Secondary music programs and school choice in Milwaukee 1990-2010: vouchers, charters, and magnets
Syme, Douglas William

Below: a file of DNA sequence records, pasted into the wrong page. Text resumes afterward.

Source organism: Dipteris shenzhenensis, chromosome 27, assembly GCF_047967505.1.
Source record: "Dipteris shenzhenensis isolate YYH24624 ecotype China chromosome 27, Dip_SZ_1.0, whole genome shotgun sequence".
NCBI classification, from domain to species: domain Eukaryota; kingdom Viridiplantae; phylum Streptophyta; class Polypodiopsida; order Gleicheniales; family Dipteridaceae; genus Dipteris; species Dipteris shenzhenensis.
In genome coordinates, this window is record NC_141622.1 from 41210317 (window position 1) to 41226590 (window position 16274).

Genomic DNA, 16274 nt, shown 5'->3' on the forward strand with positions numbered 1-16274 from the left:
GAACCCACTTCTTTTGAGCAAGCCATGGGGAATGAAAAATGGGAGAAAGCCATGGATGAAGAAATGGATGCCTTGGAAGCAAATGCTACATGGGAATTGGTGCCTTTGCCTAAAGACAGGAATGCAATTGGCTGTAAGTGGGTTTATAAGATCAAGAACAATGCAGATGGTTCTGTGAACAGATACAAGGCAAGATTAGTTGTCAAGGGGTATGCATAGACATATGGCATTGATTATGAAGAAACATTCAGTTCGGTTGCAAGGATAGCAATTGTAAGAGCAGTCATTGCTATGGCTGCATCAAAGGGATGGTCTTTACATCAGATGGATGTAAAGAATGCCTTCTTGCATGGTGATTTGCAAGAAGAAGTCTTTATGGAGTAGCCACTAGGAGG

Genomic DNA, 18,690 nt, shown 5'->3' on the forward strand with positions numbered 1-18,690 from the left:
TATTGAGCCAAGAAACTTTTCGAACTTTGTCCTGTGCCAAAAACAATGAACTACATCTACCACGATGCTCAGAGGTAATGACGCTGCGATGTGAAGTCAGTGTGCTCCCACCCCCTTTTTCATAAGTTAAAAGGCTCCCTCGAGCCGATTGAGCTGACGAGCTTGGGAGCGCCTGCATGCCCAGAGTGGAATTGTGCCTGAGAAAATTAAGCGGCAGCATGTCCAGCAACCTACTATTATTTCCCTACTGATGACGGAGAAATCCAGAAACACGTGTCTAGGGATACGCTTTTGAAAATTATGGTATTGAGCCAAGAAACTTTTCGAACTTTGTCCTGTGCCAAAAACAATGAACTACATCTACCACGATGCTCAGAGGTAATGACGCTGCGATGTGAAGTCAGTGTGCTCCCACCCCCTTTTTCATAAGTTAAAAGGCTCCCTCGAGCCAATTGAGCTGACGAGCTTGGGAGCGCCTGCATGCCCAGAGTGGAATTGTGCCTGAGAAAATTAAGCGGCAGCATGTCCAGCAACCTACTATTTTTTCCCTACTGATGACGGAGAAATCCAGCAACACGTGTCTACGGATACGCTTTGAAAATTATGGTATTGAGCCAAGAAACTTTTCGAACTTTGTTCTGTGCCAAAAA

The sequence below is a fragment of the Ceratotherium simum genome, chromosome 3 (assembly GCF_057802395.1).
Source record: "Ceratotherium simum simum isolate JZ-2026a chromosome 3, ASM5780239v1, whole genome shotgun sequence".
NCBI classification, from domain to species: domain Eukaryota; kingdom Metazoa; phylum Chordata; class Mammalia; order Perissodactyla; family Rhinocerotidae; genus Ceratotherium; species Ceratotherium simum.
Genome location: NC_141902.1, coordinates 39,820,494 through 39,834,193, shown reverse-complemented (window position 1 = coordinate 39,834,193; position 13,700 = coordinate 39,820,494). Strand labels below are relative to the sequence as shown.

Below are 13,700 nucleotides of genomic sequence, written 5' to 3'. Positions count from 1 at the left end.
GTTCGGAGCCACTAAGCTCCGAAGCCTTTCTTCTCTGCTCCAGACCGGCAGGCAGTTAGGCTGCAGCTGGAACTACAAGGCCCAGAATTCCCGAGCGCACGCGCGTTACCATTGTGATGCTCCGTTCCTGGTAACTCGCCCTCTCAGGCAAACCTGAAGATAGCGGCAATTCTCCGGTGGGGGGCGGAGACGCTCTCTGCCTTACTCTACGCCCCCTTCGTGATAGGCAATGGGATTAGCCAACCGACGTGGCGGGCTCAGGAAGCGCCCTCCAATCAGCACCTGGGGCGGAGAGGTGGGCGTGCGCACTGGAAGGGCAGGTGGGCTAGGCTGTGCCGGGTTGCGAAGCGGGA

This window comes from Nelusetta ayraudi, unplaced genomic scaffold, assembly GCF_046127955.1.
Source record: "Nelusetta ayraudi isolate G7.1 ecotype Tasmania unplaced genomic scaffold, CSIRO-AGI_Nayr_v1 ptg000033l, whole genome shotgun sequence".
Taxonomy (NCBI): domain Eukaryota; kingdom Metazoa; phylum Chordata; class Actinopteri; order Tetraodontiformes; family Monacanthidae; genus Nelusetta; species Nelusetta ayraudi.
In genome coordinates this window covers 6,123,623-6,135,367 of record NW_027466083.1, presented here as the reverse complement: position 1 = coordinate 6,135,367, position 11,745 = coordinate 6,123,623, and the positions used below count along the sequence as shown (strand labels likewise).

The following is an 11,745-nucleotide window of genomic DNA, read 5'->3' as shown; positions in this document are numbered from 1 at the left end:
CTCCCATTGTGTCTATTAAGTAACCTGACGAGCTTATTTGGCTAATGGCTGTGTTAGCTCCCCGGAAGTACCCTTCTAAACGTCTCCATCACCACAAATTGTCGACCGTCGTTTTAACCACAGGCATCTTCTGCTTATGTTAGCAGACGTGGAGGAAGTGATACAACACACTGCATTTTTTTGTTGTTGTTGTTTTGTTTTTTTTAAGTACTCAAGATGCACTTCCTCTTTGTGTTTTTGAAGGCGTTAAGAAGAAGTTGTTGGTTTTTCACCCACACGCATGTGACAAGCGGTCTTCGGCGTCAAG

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In this study I explore the perception of the influence of several school choice initiatives on secondary music programs in Milwaukee Public Schools (MPS). In 1990, MPS had fewer than 20 high schools. In 2010, it had close to 60. This increase, coupled with a rapidly expanding voucher program, the influx of charter schools, and a decrease in the number of secondary music programs made MPS an ideal setting for a study of this type. I conducted a two-stage qualitative study, coupling survey data and 19 interviews with MPS students, teachers, and administrators. The survey revealed data regarding the number of secondary music programs in MPS. In addition, the survey data revealed information regarding the type of programs in existence and what music courses were offered at MPS high schools. The interview data helped me to recognize the perceived influence of these government initiatives. Students, teachers, and administrators discussed course offerings, staffing, funding, the Milwaukee Parental Choice Program (MPCP), Milwaukee High School Redesign Initiative (MHSRI), and charter schools. Many teacher and student participants had trouble differentiating between the various initiatives but were of the opinion that secondary music education in MPS was declining. Administrators had more informed opinions regarding the initiatives but—even when they were directly responsible for their implementation—showed very little accountability or willingness to acknowledge that some of these programs were not producing desired results. What was not clear was what individual role, if any, these various governmental policies played. There was a great deal of overlap between these initiatives. There was speculation from some that with MPS facing so many other difficulties, music education may have been placed in a role of secondary importance. Because there is little research coupling school choice with secondary music education, these findings have important implications. This study could aid policy makers, administrators, and governmental officials in making informed decisions regarding secondary music programs and school choice. Too many decisions regarding school music programs are made without the aid of research driven data.
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